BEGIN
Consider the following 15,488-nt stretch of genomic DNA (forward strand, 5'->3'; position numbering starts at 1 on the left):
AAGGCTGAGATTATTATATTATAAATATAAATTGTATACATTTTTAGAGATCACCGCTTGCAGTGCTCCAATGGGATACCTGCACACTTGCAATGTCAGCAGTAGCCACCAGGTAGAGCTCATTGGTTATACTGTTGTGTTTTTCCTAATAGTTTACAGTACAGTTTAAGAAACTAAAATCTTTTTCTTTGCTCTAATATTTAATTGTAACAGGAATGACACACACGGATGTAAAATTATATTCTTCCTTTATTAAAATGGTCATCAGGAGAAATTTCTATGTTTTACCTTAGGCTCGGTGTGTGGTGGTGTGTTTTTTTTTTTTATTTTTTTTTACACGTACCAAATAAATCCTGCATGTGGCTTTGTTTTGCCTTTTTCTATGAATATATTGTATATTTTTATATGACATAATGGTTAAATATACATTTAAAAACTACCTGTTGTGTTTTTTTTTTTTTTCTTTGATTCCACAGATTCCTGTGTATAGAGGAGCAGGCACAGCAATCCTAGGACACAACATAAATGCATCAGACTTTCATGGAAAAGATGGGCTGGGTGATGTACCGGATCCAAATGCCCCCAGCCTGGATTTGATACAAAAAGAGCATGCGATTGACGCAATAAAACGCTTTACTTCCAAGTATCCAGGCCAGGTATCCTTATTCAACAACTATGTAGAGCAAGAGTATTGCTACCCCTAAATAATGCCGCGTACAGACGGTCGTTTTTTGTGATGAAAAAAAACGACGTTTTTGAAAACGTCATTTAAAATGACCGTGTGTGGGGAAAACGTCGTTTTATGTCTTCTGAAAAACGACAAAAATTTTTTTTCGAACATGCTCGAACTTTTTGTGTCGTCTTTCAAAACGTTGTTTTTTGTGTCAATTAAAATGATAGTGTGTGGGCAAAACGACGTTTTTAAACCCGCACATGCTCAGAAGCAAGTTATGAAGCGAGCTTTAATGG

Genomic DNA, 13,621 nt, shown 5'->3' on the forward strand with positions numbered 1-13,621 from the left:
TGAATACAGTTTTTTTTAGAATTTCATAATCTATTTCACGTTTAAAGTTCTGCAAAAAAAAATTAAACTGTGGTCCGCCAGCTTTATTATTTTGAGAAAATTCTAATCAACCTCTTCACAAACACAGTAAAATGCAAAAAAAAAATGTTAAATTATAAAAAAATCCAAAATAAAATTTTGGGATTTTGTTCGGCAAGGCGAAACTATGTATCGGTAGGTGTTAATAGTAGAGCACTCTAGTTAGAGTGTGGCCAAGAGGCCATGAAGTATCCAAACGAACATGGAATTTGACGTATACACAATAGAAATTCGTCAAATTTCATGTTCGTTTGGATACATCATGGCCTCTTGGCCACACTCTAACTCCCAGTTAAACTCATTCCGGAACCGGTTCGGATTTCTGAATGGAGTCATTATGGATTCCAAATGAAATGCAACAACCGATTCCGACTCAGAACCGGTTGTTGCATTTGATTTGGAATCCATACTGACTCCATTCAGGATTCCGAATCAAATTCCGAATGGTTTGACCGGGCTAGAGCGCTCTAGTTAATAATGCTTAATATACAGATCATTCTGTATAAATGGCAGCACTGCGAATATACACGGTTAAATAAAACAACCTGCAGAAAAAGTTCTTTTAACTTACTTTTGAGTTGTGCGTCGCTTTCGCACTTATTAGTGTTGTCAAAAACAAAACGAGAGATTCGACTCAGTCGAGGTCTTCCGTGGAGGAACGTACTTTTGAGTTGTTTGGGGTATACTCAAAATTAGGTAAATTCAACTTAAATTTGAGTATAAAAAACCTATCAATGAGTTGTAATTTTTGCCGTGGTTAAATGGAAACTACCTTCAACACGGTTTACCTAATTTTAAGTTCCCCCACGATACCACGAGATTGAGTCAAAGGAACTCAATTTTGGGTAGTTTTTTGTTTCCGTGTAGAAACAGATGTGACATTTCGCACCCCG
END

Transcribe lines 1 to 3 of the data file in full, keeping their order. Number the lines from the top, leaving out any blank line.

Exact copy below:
Consider the following 15,488-nt stretch of genomic DNA (forward strand, 5'->3'; position numbering starts at 1 on the left):
AAGGCTGAGATTATTATATTATAAATATAAATTGTATACATTTTTAGAGATCACCGCTTGCAGTGCTCCAATGGGATACCTGCACACTTGCAATGTCAGCAGTAGCCACCAGGTAGAGCTCATTGGTTATACTGTTGTGTTTTTCCTAATAGTTTACAGTACAGTTTAAGAAACTAAAATCTTTTTCTTTGCTCTAATATTTAATTGTAACAGGAATGACACACACGGATGTAAAATTATATTCTTCCTTTATTAAAATGGTCATCAGGAGAAATTTCTATGTTTTACCTTAGGCTCGGTGTGTGGTGGTGTGTTTTTTTTTTTTATTTTTTTTTACACGTACCAAATAAATCCTGCATGTGGCTTTGTTTTGCCTTTTTCTATGAATATATTGTATATTTTTATATGACATAATGGTTAAATATACATTTAAAAACTACCTGTTGTGTTTTTTTTTTTTTTCTTTGATTCCACAGATTCCTGTGTATAGAGGAGCAGGCACAGCAATCCTAGGACACAACATAAATGCATCAGACTTTCATGGAAAAGATGGGCTGGGTGATGTACCGGATCCAAATGCCCCCAGCCTGGATTTGATACAAAAAGAGCATGCGATTGACGCAATAAAACGCTTTACTTCCAAGTATCCAGGCCAGGTATCCTTATTCAACAACTATGTAGAGCAAGAGTATTGCTACCCCTAAATAATGCCGCGTACAGACGGTCGTTTTTTGTGATGAAAAAAAACGACGTTTTTGAAAACGTCATTTAAAATGACCGTGTGTGGGGAAAACGTCGTTTTATGTCTTCTGAAAAACGACAAAAATTTTTTTTCGAACATGCTCGAACTTTTTGTGTCGTCTTTCAAAACGTTGTTTTTTGTGTCAATTAAAATGATAGTGTGTGGGCAAAACGACGTTTTTAAACCCGCACATGCTCAGAAGCAAGTTATGAAGCGAGCTTTAATGG

Genomic DNA, 13,621 nt, shown 5'->3' on the forward strand with positions numbered 1-13,621 from the left: